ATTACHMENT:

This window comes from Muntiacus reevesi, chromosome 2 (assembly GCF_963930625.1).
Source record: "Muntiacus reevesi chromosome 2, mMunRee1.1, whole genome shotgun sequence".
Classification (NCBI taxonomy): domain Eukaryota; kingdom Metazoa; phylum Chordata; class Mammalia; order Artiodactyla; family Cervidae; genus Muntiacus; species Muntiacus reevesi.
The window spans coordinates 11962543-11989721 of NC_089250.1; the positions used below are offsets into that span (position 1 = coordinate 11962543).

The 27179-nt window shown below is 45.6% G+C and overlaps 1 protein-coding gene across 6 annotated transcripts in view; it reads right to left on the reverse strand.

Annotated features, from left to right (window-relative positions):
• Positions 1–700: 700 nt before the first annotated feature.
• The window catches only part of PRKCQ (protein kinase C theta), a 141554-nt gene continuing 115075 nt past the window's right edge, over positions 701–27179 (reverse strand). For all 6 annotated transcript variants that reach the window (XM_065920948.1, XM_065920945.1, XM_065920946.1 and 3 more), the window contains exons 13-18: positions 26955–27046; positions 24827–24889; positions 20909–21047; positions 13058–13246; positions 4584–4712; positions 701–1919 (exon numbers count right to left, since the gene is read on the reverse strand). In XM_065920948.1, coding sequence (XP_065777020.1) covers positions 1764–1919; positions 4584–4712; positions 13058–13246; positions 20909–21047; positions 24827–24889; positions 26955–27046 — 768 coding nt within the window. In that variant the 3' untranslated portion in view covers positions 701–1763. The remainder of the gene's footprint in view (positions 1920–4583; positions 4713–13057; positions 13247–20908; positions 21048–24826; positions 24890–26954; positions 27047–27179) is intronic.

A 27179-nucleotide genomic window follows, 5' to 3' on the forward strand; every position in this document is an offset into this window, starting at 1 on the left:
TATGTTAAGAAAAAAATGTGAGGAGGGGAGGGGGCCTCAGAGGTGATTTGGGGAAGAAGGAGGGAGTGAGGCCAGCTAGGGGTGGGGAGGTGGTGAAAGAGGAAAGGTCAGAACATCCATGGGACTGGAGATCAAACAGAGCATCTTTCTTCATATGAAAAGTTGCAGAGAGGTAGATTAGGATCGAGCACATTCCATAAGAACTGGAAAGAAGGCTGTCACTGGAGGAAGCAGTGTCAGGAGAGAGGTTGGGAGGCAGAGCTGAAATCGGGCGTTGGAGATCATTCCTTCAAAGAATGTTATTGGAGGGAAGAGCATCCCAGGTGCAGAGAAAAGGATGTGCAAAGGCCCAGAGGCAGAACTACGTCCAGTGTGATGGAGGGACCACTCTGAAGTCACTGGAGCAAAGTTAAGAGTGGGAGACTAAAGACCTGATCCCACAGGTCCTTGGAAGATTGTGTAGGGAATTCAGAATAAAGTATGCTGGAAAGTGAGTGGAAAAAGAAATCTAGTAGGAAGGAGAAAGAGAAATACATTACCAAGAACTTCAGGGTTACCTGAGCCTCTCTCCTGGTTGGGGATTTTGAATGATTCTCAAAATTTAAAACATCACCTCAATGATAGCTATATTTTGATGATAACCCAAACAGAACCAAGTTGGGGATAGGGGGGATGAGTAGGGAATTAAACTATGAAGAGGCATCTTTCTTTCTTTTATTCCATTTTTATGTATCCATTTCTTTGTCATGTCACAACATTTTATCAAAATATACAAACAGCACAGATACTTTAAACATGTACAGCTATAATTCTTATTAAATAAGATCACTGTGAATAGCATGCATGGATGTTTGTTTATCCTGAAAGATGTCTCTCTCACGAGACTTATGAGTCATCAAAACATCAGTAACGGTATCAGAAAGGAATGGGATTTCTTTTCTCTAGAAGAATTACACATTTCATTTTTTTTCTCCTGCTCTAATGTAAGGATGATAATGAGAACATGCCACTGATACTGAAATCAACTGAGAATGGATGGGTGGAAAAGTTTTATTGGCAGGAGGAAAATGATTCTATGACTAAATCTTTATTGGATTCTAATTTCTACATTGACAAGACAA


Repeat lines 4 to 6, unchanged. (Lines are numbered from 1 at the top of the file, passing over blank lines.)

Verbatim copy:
The window spans coordinates 11962543-11989721 of NC_089250.1; the positions used below are offsets into that span (position 1 = coordinate 11962543).

The 27179-nt window shown below is 45.6% G+C and overlaps 1 protein-coding gene across 6 annotated transcripts in view; it reads right to left on the reverse strand.

Annotated features, from left to right (window-relative positions):